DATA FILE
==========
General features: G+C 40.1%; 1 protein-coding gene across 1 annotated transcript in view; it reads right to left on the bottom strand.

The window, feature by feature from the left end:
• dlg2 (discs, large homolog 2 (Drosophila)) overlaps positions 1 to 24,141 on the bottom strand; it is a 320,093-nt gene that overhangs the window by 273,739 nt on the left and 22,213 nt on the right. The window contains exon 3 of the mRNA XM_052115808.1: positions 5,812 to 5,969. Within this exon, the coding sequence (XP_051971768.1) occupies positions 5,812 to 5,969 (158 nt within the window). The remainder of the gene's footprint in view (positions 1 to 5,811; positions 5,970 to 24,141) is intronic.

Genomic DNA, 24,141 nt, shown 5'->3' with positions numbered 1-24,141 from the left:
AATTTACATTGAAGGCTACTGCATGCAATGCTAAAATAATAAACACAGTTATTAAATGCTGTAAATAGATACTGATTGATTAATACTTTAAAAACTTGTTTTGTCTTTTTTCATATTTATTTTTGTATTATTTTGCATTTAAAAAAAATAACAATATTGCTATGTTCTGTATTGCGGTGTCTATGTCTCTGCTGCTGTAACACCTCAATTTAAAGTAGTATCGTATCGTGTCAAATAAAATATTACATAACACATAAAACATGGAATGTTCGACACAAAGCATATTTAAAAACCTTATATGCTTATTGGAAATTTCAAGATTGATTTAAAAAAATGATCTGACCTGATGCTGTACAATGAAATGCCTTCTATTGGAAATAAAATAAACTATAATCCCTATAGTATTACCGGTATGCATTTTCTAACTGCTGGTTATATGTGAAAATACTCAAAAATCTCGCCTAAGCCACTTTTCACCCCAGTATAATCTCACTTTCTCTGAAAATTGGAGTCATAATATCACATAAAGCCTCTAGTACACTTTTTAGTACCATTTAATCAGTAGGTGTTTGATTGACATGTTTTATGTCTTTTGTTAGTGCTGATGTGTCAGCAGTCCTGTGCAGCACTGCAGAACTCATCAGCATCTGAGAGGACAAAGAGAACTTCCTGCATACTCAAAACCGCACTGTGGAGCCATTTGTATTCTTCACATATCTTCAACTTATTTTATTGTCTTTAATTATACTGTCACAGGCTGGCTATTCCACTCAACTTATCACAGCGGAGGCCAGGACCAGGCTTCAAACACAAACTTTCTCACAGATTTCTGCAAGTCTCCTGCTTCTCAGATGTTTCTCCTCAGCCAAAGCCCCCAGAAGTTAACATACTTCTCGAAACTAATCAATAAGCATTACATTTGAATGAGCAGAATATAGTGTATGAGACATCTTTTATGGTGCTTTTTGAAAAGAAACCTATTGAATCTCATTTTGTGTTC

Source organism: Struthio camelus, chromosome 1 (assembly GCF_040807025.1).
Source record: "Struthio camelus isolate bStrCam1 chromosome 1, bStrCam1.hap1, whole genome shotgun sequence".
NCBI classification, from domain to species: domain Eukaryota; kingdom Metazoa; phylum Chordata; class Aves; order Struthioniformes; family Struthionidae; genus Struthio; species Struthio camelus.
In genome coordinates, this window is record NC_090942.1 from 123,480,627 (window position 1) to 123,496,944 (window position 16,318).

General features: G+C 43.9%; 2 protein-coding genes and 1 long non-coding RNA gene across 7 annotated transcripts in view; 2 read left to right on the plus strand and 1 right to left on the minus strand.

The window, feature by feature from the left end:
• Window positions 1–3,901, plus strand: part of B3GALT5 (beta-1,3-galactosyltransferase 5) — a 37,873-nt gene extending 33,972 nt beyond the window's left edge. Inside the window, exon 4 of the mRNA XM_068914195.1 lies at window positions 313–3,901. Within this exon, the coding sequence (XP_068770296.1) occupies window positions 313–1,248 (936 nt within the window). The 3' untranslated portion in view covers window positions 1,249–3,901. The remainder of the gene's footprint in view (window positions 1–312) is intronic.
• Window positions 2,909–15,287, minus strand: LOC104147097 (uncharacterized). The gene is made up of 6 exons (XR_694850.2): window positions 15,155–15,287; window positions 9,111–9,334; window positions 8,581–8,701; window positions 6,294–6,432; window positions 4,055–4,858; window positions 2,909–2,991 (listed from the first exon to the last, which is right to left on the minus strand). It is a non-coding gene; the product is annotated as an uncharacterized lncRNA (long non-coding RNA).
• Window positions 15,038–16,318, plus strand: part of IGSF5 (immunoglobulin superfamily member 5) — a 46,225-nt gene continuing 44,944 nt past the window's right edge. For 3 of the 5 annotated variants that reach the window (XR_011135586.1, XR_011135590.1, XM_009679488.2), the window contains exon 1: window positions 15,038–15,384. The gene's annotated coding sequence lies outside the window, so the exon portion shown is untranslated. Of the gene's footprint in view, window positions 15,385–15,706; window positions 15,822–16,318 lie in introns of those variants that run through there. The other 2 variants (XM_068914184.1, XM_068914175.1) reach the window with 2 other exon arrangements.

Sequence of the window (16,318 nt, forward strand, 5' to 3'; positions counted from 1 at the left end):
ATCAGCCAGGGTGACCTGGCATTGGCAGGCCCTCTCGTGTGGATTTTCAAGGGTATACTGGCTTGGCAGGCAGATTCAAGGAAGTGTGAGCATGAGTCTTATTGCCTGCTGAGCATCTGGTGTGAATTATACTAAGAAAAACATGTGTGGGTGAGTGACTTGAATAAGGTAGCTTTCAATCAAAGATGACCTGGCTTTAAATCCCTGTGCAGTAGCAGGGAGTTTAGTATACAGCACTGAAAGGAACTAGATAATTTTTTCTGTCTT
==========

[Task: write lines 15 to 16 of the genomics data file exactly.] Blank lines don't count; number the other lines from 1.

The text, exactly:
Sequence of the window (16,318 nt, forward strand, 5' to 3'; positions counted from 1 at the left end):
ATCAGCCAGGGTGACCTGGCATTGGCAGGCCCTCTCGTGTGGATTTTCAAGGGTATACTGGCTTGGCAGGCAGATTCAAGGAAGTGTGAGCATGAGTCTTATTGCCTGCTGAGCATCTGGTGTGAATTATACTAAGAAAAACATGTGTGGGTGAGTGACTTGAATAAGGTAGCTTTCAATCAAAGATGACCTGGCTTTAAATCCCTGTGCAGTAGCAGGGAGTTTAGTATACAGCACTGAAAGGAACTAGATAATTTTTTCTGTCTT